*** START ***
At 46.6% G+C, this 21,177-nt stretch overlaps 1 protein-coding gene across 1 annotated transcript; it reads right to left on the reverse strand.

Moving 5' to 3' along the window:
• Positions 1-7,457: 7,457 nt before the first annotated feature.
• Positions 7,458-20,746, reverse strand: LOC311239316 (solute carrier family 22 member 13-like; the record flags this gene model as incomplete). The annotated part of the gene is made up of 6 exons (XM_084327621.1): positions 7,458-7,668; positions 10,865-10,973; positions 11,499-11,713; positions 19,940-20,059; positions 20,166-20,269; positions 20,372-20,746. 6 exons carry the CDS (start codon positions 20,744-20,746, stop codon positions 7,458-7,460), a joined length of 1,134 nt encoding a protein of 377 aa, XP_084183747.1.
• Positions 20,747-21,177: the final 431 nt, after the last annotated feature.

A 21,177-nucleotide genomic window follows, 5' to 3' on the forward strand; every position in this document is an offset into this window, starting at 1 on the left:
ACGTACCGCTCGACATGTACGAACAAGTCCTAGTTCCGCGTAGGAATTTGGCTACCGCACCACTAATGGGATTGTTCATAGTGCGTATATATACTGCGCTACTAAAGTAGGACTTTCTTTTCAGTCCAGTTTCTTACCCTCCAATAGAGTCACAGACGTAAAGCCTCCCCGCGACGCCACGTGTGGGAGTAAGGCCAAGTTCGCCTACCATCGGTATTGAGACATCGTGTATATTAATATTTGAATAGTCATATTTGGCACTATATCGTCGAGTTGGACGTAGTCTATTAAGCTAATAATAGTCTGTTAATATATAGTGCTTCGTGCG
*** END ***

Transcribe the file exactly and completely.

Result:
At 46.6% G+C, this 21,177-nt stretch overlaps 1 protein-coding gene across 1 annotated transcript; it reads right to left on the reverse strand.

Moving 5' to 3' along the window:
• Positions 1-7,457: 7,457 nt before the first annotated feature.
• Positions 7,458-20,746, reverse strand: LOC311239316 (solute carrier family 22 member 13-like; the record flags this gene model as incomplete). The annotated part of the gene is made up of 6 exons (XM_084327621.1): positions 7,458-7,668; positions 10,865-10,973; positions 11,499-11,713; positions 19,940-20,059; positions 20,166-20,269; positions 20,372-20,746. 6 exons carry the CDS (start codon positions 20,744-20,746, stop codon positions 7,458-7,460), a joined length of 1,134 nt encoding a protein of 377 aa, XP_084183747.1.
• Positions 20,747-21,177: the final 431 nt, after the last annotated feature.

A 21,177-nucleotide genomic window follows, 5' to 3' on the forward strand; every position in this document is an offset into this window, starting at 1 on the left:
ACGTACCGCTCGACATGTACGAACAAGTCCTAGTTCCGCGTAGGAATTTGGCTACCGCACCACTAATGGGATTGTTCATAGTGCGTATATATACTGCGCTACTAAAGTAGGACTTTCTTTTCAGTCCAGTTTCTTACCCTCCAATAGAGTCACAGACGTAAAGCCTCCCCGCGACGCCACGTGTGGGAGTAAGGCCAAGTTCGCCTACCATCGGTATTGAGACATCGTGTATATTAATATTTGAATAGTCATATTTGGCACTATATCGTCGAGTTGGACGTAGTCTATTAAGCTAATAATAGTCTGTTAATATATAGTGCTTCGTGCG